A team of environmental engineers from the Cockrell School of Engineering at the University of Texas at Austin, in a first-of-its-kind study, have discovered that infants are exposed to high levels of chemical emissions from crib mattresses. Researchers analyzed foam padding in crib mattresses and found that these mattresses emit significant amounts of volatile organic compounds (VOCs). These compounds are potentially harmful.
Samples of polyurethane foam and polyester foam padding from 20 new and old crib mattresses were tested. Graduate student Brandon Boor, in the Cockrell School’s Department of Civil, Architectural and Environmental Engineering, conducted the study under the supervision of assistant professor Ying Xu and associate professor Atila Novoselac. Boor also worked with senior researcher Helena Järnström from the VTT Technical Research Centre of Finland. They reported their findings in the February issue of Environmental Science & Technology.
What researchers found was that new mattresses emit about 4 times as many VOCs as old mattresses. They also observed that body heat increases emissions and that chemical emissions were strongest in the sleeping infant’s immediate breathing zone.
They found that new mattresses emitted VOCs at a rate of 87.1 micrograms per square meter per hour, and older mattresses emitted at a rate of 22.1 micrograms per square meter per hour. Boor notes, crib mattresses release VOCs at comparable rates to other consumer products and indoor materials. This includes laminate flooring at 20 to 30 micrograms per square meter per hour and wall covering at 51 micrograms per square meter per hour.
Boor’s interest in this study developed after finding that infants spend 50 to 60 percent of their day sleeping. Infants are considered highly susceptible to the adverse heath effects of exposure to indoor air pollutants. Boor notes, “I wanted to know more about the chemicals they may inhale as they sleep during their early stages of development. This research also helps to raise awareness about the various chemicals that may be found in crib mattresses, which are not typically listed by manufacturers.”
Researchers sampled 20 mattresses that came from 10 manufacturers. They didn’t disclose the manufacturer’s names to prevent from focusing on specific brands. They preferred to draw attention to the product segment.
According to the U.S. Environmental Protection Agency, little is currently known about the health affects from the levels of VOCs found in homes.
There are a number of compounds considered to be VOCs, including formaldehyde, benzene, toluene, perchlorethylene and acetone. The mattresses that were analyzed contained none of these organic compounds. They did however identify more than 30 VOCs, including phenol neodecanoic acid and linalool. Limonene, a compound that provides a lemon scent to some products, was abundant in the mattresses.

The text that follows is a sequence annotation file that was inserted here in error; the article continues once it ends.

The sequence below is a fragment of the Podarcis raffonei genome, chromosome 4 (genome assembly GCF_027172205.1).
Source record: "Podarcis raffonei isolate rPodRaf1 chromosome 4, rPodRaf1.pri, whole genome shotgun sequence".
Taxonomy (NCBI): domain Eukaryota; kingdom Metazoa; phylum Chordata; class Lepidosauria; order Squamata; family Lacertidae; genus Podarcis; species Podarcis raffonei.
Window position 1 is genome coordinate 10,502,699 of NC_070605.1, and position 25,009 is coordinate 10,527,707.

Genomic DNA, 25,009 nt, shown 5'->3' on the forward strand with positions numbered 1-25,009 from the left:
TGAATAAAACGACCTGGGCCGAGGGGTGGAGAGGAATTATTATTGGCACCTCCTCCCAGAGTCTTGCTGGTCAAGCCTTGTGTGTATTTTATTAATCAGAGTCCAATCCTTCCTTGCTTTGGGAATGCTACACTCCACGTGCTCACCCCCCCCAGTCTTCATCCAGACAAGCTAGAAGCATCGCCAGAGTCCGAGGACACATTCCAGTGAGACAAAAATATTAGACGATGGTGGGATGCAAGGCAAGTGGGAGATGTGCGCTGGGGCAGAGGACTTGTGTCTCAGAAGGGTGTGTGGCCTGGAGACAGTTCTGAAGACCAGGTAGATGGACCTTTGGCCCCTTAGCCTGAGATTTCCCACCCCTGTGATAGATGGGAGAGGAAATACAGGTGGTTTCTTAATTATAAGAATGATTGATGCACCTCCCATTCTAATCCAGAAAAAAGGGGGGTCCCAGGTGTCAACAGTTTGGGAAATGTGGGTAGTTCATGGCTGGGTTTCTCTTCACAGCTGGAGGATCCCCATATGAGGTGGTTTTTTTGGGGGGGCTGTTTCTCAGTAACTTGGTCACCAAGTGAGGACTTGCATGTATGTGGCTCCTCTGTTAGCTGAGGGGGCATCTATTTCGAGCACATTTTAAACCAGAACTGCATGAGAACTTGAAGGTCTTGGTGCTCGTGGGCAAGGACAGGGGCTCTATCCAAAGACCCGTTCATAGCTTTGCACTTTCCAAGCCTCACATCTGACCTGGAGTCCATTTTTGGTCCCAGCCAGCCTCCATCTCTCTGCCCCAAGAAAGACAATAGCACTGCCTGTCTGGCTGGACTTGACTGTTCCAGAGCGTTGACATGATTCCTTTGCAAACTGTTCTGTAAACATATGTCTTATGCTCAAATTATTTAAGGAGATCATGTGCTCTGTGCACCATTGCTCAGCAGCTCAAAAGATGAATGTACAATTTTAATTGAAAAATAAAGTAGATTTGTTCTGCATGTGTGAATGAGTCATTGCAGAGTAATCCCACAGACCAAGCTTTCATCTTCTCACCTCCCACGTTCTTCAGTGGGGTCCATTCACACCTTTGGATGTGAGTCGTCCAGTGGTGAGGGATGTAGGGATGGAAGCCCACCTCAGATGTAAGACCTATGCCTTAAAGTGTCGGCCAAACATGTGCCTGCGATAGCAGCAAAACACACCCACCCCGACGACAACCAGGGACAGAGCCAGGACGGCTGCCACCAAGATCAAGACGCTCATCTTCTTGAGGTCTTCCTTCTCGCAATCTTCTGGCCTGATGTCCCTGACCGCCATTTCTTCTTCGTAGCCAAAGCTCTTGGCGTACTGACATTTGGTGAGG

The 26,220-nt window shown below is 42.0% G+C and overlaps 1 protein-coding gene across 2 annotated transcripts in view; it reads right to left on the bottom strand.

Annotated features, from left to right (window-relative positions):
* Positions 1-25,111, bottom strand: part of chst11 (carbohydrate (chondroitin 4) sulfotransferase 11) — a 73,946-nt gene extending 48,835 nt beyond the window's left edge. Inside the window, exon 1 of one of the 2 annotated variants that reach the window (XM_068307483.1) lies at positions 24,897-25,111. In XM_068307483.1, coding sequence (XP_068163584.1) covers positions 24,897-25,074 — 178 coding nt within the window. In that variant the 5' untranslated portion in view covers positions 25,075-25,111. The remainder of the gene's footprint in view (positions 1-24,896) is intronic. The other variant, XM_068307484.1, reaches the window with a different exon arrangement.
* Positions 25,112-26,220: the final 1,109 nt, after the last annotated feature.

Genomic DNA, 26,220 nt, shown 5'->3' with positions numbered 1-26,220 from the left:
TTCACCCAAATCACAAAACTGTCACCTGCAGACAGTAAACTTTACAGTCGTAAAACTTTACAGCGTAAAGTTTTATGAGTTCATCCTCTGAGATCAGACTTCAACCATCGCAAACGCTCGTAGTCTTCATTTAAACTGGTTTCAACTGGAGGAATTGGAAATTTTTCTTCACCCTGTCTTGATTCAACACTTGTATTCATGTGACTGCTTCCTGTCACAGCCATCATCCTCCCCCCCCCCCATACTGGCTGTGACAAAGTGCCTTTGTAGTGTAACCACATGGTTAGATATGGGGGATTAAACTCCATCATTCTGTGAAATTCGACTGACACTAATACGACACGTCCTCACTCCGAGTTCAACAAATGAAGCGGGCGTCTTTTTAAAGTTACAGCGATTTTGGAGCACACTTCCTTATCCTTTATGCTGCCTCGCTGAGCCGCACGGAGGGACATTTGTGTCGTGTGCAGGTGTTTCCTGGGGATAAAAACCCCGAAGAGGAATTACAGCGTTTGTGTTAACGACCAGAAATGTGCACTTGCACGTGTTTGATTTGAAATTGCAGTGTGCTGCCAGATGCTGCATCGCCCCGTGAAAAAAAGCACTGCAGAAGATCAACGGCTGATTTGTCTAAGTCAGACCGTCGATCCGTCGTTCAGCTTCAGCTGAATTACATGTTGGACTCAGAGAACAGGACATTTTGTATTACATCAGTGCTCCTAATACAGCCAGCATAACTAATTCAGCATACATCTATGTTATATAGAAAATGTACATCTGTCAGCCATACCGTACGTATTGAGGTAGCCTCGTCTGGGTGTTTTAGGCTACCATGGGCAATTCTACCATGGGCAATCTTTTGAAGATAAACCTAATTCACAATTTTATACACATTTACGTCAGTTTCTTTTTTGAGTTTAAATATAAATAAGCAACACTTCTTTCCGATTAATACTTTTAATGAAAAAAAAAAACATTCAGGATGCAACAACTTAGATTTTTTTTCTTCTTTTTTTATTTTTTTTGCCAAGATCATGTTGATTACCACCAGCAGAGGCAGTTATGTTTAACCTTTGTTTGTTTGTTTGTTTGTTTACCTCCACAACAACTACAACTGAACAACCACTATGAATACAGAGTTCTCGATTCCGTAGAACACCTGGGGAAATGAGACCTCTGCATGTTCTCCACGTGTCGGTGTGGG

Charles J. Weschler, adjunct professor in environmental and occupational medicine at Rutgers University, chemist and indoor air quality expert, notes that he doesn’t think the levels of chemical concentration found in the mattresses are alarming, however he considers the research valuable.
Weschler comments, “It’s good to be alerted to the fact that crib mattresses are a significant source of chemicals in an infant’s environment.” He points out that crib mattresses might one day be analyzed for harmful compounds as a result of the current study.
The research team reported that VOC levels were significantly higher in the sleeping infant’s breathing zone when compared with bulk room air. In other words, an infant is exposed to about twice the VOC levels as individuals standing in the same room. Moreover, because infants take in higher air volumes per body weight than adults and sleep longer, they experience about 10 times more inhalation exposure as adults when exposed to the same levels of VOCs. Xu adds, “Our findings suggest the reuse of an older crib or an extended airing-out period may help reduce infant VOC exposures.”
The researchers point out that used mattresses may seem to be an alternative, however they may contain other harmful chemicals such as flame retardants that have been banned. Richard Corsi, chair of the Department of Civil, Architectural and Environmental Engineering at the University of Texas at Austin, adds, understanding sleeping environments is important to the health of infants and adults. “We need to better understand the complex sleep micro-environment to improve it and reduce the harmful effects of related pollutants on infants.”